About the inevitable

“Do not pity the dead, Harry. Pity the living” – J.K. Rowling, Harry Potter and the Deathly Hallows.

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Paul Kalanithi’s ‘When Breath Becomes Air’; A heartbreakingly painful yet wonderful book. I am thankful to him – for telling us his story; telling us one can be vulnerable, gracious and brave at the same time; for his determination to leave behind his never dying words and for allowing us to have a sneak peak to his beautiful mind . I lost one of my best and sweetest friends to cancer. So I could not stop thinking about her while reading the book. I had often wondered what my friend had felt when she first heard about her illness, what made her decide not to disclose it to us. I don’t have the full answer. But, sometimes, in Paul’s vulnerable moments, I could somewhat imagine what she might have gone through.

Death is weird. It comes uninvited and lingers. It doesn’t care, who, when or where. The unannounced way it arrives is what makes death terrifying. I will never understand who losses the most in the battle against death; the deceased or the survivors they leave behind. We don’t know what happens to their mind or soul. But we are left with their memories, smile, laughter, kindness, cuteness, love, anger, dreams, worries and everything they expressed to us but them. Where shall we place this enormous weight. The longer we hold on to it the longer it take us to move on. But we can’t leave those behind right?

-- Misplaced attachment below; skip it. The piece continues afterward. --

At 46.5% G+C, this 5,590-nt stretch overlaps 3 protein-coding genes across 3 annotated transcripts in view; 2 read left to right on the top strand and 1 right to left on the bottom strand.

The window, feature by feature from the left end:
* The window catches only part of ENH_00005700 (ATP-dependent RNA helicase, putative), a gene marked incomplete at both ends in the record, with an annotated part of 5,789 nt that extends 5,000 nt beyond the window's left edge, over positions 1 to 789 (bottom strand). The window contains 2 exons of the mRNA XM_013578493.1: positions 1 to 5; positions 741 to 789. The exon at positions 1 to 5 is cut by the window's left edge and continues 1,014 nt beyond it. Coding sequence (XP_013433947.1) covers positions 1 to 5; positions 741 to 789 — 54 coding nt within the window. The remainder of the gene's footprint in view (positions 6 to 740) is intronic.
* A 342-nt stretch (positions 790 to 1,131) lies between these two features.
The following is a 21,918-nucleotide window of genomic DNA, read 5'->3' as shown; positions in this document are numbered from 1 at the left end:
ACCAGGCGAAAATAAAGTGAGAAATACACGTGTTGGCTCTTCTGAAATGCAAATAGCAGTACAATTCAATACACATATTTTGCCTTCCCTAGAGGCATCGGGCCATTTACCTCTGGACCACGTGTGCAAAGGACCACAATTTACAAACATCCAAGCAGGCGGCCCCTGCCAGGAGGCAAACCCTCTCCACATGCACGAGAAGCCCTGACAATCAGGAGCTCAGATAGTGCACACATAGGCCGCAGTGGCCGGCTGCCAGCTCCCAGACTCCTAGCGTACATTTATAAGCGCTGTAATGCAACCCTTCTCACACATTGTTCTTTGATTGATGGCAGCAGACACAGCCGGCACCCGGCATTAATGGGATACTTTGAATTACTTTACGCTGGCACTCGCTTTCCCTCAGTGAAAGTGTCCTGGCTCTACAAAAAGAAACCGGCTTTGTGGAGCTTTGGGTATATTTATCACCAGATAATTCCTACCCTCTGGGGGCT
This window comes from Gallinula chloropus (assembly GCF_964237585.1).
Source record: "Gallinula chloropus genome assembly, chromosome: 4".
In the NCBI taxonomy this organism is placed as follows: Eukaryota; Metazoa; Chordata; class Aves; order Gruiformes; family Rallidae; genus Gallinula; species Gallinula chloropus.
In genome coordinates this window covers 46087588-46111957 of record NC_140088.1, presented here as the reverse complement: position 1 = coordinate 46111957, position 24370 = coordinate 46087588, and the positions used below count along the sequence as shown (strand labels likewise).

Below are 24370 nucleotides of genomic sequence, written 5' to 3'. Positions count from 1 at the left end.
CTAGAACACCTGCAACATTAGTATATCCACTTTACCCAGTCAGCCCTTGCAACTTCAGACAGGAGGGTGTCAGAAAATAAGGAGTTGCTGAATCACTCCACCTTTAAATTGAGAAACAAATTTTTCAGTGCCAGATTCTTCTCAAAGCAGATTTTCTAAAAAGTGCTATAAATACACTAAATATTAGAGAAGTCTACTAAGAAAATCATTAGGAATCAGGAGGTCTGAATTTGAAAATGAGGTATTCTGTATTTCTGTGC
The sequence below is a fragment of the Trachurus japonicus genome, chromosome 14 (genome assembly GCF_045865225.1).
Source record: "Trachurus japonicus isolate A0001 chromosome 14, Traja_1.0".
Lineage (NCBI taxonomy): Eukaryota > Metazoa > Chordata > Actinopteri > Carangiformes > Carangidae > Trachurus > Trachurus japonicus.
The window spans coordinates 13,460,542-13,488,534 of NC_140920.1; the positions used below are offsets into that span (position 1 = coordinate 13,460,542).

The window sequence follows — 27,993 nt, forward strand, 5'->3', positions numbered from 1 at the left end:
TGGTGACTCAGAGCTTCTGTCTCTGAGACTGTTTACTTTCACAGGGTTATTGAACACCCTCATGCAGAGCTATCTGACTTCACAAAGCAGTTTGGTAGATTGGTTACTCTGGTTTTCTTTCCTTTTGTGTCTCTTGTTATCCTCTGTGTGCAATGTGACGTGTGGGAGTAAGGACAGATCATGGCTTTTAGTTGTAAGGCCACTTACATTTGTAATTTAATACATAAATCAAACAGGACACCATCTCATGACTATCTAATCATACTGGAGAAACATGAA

I am told , that death is a blessing to some. It puts an end to their pain. May be. But I think, death takes their pain and passes it on to us. What else could be the reason for the excruciating pain in our hearts. It was not there till they left.

Paul made me think about death. And Lucy, his wife made me think of life on earth after death. His beautiful friends and family, showed me what matters in this whole world. I will be grateful to them forever for that.

Published by

Aruna

writing for mindfulness

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